9/21/08

Birthday

I posted a birthday card of shots from the past  year, here.

9/18/08

9/10/08

Russia, Georgia, Nick Hayes

This is cool. I like Nick Hayes' commentary. Enjoy. LINK

8/18/08

Picnic at Whitewater

We had a great time picnicking at Whitewater, celebrating Betsy Jean's birtdate and our anniversary.

Camping


Last week we camped at the Red Barn campground near Spooner, Wisconsin. Great time; I only wish we could have gotten up to Lake Superior. So close.

8/6/08

Easy freezy Apps 2

Sketchbox gives me all the remindering that I care to get: little snippets on my desktop and a countdown timer with an annoying alarm. I got the job done today; creds to the app. [Film at 10.]

8/4/08

Easy Freezy Apps 1

 Easy Envelopes picks up an address from the copy board and imposes for printing an envelope or label. Click the stamp to print. Don't blick; it's done.
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7/25/08

Naren's B'party

We had supper last night at Smith's Garden, to celebrate Naren's birthday. Nice evening.

7/18/08

Pike

Anytime I catch a bigger fish than John, it's worth a post. 

6/18/08

The Ghost Map

Maps represent a high form of visual information. Here's a great example:

The 1854 Broad Street cholera outbreak was a severe outbreak of cholera that occurred near Broad Street (now renamed Broadwick Street) in Soho district of London, England in 1854. This outbreak is best known for the fact that John Snow discovered that cholera was spread by contaminated water....Snow later used a spot map to illustrate how cases of cholera were centred around the pump. SOURCE

6/2/08

Image Stabilization, take 2

Here's a better test of my new camera's IS capabilities. Again, these are full zoom, handheld shots. Click to enlarge.

I can see that the next camera I get will have to include geolocation ability. Always something.

5/31/08

Image stabilization

These handheld shots were taken shooting images playing on a DVD on a Mac, using image stabilization and with full 2.5 optical zoom, on my new Canon. See entry below. Stills are from the history of England by Simon Schama. Click to enlarge.

Location, location, location

We visited the new Book Shelf/Blue Heron today. Nice! Turn down the volume control before playing.

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5/25/08

Create your own newspaper

Cool app. Times organizes RSS feeds into a newspaper format, with sections, pages, and sources I choose. What's RSS? It's a way to subscribe to a site so that new entries are automatically fed to your RSS reader; it's a subscription service. RSS links are so common, it's a wonder it took me about five years to figure out why I would want to use them. Times makes it obvious.
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5/23/08

Dream Compact Camera

My research on a camera brings me, inevitably, back to Apple, with the Apple of Your I compact digital camera, with killer diller features. We consumer types simply refuse to haul around DSLR monster cameras. I'm throwing it up here as a summary report on the research.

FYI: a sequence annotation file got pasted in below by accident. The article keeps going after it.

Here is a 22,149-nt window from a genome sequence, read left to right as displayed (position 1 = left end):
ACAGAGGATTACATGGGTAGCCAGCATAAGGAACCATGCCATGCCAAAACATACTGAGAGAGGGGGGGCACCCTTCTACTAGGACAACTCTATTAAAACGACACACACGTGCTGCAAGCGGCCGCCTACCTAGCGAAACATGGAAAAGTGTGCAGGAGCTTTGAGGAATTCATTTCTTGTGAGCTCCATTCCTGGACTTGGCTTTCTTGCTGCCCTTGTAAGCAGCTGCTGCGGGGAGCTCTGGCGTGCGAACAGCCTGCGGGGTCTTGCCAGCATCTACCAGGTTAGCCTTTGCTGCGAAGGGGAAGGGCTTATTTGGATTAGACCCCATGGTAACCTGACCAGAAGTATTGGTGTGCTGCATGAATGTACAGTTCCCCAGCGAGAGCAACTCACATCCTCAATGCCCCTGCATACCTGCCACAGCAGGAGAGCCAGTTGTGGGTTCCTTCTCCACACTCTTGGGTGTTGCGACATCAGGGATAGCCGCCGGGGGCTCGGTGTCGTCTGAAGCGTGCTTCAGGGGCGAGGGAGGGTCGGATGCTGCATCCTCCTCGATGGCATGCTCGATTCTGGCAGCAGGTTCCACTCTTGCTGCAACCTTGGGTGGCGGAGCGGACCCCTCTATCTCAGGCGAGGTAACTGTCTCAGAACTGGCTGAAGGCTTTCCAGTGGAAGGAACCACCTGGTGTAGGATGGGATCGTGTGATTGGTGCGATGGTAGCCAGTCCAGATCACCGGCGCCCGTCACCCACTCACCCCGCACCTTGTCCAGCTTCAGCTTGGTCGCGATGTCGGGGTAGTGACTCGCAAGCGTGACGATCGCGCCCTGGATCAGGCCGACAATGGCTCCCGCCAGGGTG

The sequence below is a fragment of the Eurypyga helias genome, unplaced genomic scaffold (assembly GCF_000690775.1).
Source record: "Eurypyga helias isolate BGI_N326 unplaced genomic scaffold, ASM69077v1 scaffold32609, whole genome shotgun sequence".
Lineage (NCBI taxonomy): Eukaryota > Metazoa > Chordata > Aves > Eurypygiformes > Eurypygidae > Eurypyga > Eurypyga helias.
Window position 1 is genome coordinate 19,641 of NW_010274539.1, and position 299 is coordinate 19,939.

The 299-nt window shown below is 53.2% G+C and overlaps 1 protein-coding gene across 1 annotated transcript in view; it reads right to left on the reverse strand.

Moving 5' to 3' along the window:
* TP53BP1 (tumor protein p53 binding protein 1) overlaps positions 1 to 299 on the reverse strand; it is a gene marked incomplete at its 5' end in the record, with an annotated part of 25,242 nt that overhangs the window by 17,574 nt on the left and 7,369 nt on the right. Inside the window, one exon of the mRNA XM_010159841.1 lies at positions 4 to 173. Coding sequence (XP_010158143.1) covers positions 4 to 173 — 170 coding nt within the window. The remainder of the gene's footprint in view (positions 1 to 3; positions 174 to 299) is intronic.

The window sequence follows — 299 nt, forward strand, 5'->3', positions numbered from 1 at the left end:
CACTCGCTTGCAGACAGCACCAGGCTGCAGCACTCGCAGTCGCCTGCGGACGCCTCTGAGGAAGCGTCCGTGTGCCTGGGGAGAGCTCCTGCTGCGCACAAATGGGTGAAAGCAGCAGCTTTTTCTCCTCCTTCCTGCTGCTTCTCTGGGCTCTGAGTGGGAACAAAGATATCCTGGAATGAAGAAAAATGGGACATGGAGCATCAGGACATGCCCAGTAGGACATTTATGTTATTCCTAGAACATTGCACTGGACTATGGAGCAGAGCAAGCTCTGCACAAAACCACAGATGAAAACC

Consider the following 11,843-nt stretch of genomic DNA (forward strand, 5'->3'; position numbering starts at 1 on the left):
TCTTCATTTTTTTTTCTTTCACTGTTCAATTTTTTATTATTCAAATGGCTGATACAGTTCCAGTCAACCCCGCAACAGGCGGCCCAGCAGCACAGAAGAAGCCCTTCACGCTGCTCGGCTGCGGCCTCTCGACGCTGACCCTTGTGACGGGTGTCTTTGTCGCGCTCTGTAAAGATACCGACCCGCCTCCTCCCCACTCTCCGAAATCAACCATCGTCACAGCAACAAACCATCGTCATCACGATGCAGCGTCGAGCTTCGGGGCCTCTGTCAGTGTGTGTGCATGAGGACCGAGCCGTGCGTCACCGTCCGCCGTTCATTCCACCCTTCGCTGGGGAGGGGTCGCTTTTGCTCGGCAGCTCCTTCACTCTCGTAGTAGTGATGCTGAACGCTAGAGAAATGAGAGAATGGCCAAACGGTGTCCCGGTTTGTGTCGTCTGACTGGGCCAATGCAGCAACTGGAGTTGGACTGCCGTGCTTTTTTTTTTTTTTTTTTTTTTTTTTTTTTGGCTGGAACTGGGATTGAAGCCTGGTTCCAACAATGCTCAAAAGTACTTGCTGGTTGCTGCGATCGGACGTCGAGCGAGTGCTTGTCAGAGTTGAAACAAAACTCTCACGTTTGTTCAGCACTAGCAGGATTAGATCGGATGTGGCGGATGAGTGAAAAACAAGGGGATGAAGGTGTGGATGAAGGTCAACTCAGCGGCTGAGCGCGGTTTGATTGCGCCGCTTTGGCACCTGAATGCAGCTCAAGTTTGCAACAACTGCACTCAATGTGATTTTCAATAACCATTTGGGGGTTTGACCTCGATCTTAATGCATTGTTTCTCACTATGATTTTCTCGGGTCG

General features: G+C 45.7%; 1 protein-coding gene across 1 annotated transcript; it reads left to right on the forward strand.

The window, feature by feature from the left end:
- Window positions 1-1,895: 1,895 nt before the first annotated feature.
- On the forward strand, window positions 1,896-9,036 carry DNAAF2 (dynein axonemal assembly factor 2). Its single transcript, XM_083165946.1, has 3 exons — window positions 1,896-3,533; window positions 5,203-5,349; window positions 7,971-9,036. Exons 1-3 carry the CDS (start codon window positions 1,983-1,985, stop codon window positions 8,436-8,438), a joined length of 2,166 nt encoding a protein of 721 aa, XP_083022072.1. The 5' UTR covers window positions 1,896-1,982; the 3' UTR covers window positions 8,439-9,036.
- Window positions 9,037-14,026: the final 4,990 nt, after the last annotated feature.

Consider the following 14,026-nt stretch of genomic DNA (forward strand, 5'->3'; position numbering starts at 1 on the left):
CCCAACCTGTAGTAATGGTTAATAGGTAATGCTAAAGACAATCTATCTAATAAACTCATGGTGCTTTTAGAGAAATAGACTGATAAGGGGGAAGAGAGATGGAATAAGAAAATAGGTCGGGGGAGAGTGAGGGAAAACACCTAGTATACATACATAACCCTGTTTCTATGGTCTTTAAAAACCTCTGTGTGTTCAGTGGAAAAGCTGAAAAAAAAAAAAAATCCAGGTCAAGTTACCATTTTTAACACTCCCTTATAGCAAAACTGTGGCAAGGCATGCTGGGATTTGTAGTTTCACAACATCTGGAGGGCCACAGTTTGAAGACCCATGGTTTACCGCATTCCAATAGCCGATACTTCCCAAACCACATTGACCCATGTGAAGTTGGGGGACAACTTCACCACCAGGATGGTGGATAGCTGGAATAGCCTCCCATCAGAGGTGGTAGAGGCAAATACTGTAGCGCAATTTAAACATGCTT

* Add HDR, high dynamic range imaging, onboard the camera. If you ain't seen it, check out Hydra or Photomatix. HDR makes great postcard photographers out of anybody. Can you say "photography for the rest of us"?

* Let me HDR my shots immediately while in the field. When I bracket a shot, make it happen automatically. Let me see it on a big bright screen.

* Put multitouch on it, so I can blow up the shot and see if I caught the spinach in Aunt Gertie's teeth. So what if it means building in OSX; so does creating the Touch.

* Let me mail my photos directly from the camera with WIFI.

* Add Ive's design touch, a great lens, image stabilization, burst mode, no shutter lag, a 1.6 sensor, and an uncompressed file setting. Sell it for under $750 list, $650 street, and send me the invoice.

Can you say unique selling proposition?

5/22/08

OK, why this camera?

I cancelled the order for the Canon below because it was delayed delivery. Looking around a bit more, I found another Canon that has a bit more of what I need: a bigger sensor chip, smaller body, image stabilization, no shutter lag, better low light imaging, a decent burst mode, and a great review at Steve's.

5/15/08

So why buy a new camera? Why this camera?

My search for a great compact camera continues. I refuse to purchase a big camera because I know I would not take it traveling or hiking. No photo is worse than a less than great photo.

I have been happy with my current Olympus S350: it can shoot a quality snap and create uncompressed RAW files. Nice. But when it comes to family and social photos, it's limited by slow shutter response time and poor low light function. So I have purchased a next step camera with a better lens, a Canon Powershot A720. It's highly rated and cheap enough that I can just do this.

Here's a site providing information about digital camera sensor sizing—mystifying info for us consumer type shooters. The sensor size decides how well a camera will shoot compared to a traditional 35mm camera. The megapixel measure is less important. Who knew? After days of research, apparently I am waiting for Canon to produce a G10 model with a 1.6 sensor chip. How's that for buzzwording?

Crabapple Thursday

I like to mess around with Photoshop filters. The top example buffed up the highlights on this shot. The lower shot offers example of extreme filters, which are a nice way to study color composition.
Click to enlarge.

5/12/08

Feedburner

I have added a widget so that you can subscribe to my blog. Saves having to check it by notifying you of new entries. I think.